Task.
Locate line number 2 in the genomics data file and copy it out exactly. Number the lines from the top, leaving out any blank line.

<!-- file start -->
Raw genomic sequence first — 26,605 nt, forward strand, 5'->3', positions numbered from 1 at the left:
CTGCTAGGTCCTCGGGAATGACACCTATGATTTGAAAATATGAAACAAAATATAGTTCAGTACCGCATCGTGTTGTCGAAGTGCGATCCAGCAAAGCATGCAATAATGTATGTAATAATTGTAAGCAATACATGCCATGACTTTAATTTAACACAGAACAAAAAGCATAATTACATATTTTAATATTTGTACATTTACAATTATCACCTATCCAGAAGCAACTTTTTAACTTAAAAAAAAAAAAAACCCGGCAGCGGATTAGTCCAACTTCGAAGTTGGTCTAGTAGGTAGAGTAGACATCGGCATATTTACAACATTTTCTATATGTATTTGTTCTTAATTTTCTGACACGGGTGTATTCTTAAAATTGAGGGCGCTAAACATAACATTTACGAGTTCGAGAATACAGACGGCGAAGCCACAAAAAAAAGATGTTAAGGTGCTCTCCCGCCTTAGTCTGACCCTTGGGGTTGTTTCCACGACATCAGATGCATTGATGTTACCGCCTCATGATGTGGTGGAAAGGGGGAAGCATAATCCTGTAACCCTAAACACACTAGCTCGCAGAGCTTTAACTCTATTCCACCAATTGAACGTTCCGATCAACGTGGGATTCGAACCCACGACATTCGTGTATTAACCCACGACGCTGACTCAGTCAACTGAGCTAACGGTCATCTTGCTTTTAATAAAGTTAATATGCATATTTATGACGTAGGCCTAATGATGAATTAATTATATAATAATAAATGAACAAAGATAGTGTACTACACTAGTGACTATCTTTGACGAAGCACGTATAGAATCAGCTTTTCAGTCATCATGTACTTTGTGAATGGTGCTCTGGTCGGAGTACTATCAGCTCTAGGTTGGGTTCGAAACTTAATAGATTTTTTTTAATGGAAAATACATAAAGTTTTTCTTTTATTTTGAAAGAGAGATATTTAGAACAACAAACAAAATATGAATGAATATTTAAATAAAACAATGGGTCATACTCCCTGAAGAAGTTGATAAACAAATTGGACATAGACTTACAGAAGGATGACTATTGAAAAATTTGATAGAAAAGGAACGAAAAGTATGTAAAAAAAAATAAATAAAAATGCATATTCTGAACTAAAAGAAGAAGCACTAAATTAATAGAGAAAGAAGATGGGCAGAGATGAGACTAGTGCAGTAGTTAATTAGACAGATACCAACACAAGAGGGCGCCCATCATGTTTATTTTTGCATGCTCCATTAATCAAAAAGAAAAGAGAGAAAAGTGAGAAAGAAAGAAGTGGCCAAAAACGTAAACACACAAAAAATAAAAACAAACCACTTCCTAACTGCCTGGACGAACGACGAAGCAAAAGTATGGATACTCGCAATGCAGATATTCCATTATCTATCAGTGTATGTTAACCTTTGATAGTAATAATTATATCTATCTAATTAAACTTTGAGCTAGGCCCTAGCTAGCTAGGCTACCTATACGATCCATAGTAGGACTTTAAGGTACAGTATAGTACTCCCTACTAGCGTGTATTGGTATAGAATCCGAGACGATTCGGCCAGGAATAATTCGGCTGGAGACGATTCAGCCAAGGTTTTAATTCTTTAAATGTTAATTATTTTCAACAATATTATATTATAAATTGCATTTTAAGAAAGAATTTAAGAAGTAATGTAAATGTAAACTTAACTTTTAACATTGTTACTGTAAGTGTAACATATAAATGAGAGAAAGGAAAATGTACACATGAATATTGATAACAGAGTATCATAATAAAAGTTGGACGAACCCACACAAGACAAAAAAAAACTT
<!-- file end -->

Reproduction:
CTGCTAGGTCCTCGGGAATGACACCTATGATTTGAAAATATGAAACAAAATATAGTTCAGTACCGCATCGTGTTGTCGAAGTGCGATCCAGCAAAGCATGCAATAATGTATGTAATAATTGTAAGCAATACATGCCATGACTTTAATTTAACACAGAACAAAAAGCATAATTACATATTTTAATATTTGTACATTTACAATTATCACCTATCCAGAAGCAACTTTTTAACTTAAAAAAAAAAAAAACCCGGCAGCGGATTAGTCCAACTTCGAAGTTGGTCTAGTAGGTAGAGTAGACATCGGCATATTTACAACATTTTCTATATGTATTTGTTCTTAATTTTCTGACACGGGTGTATTCTTAAAATTGAGGGCGCTAAACATAACATTTACGAGTTCGAGAATACAGACGGCGAAGCCACAAAAAAAAGATGTTAAGGTGCTCTCCCGCCTTAGTCTGACCCTTGGGGTTGTTTCCACGACATCAGATGCATTGATGTTACCGCCTCATGATGTGGTGGAAAGGGGGAAGCATAATCCTGTAACCCTAAACACACTAGCTCGCAGAGCTTTAACTCTATTCCACCAATTGAACGTTCCGATCAACGTGGGATTCGAACCCACGACATTCGTGTATTAACCCACGACGCTGACTCAGTCAACTGAGCTAACGGTCATCTTGCTTTTAATAAAGTTAATATGCATATTTATGACGTAGGCCTAATGATGAATTAATTATATAATAATAAATGAACAAAGATAGTGTACTACACTAGTGACTATCTTTGACGAAGCACGTATAGAATCAGCTTTTCAGTCATCATGTACTTTGTGAATGGTGCTCTGGTCGGAGTACTATCAGCTCTAGGTTGGGTTCGAAACTTAATAGATTTTTTTTAATGGAAAATACATAAAGTTTTTCTTTTATTTTGAAAGAGAGATATTTAGAACAACAAACAAAATATGAATGAATATTTAAATAAAACAATGGGTCATACTCCCTGAAGAAGTTGATAAACAAATTGGACATAGACTTACAGAAGGATGACTATTGAAAAATTTGATAGAAAAGGAACGAAAAGTATGTAAAAAAAAATAAATAAAAATGCATATTCTGAACTAAAAGAAGAAGCACTAAATTAATAGAGAAAGAAGATGGGCAGAGATGAGACTAGTGCAGTAGTTAATTAGACAGATACCAACACAAGAGGGCGCCCATCATGTTTATTTTTGCATGCTCCATTAATCAAAAAGAAAAGAGAGAAAAGTGAGAAAGAAAGAAGTGGCCAAAAACGTAAACACACAAAAAATAAAAACAAACCACTTCCTAACTGCCTGGACGAACGACGAAGCAAAAGTATGGATACTCGCAATGCAGATATTCCATTATCTATCAGTGTATGTTAACCTTTGATAGTAATAATTATATCTATCTAATTAAACTTTGAGCTAGGCCCTAGCTAGCTAGGCTACCTATACGATCCATAGTAGGACTTTAAGGTACAGTATAGTACTCCCTACTAGCGTGTATTGGTATAGAATCCGAGACGATTCGGCCAGGAATAATTCGGCTGGAGACGATTCAGCCAAGGTTTTAATTCTTTAAATGTTAATTATTTTCAACAATATTATATTATAAATTGCATTTTAAGAAAGAATTTAAGAAGTAATGTAAATGTAAACTTAACTTTTAACATTGTTACTGTAAGTGTAACATATAAATGAGAGAAAGGAAAATGTACACATGAATATTGATAACAGAGTATCATAATAAAAGTTGGACGAACCCACACAAGACAAAAAAAAACTT